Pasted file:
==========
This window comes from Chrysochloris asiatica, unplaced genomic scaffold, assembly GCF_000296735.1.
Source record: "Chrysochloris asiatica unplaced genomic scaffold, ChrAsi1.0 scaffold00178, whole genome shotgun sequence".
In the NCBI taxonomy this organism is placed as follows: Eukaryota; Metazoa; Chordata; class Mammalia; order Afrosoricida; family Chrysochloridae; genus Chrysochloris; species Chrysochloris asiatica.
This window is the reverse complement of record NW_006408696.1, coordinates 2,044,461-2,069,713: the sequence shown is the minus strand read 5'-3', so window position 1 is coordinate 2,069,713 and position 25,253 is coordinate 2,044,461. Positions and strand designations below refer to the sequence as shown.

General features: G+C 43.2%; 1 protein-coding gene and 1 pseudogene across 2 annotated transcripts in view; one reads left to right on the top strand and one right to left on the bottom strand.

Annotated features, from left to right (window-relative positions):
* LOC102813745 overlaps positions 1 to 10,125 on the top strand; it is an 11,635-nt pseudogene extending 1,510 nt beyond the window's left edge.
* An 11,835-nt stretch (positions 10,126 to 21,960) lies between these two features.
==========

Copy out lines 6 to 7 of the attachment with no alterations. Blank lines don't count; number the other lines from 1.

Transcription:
Annotated features, from left to right (window-relative positions):
* LOC102813745 overlaps positions 1 to 10,125 on the top strand; it is an 11,635-nt pseudogene extending 1,510 nt beyond the window's left edge.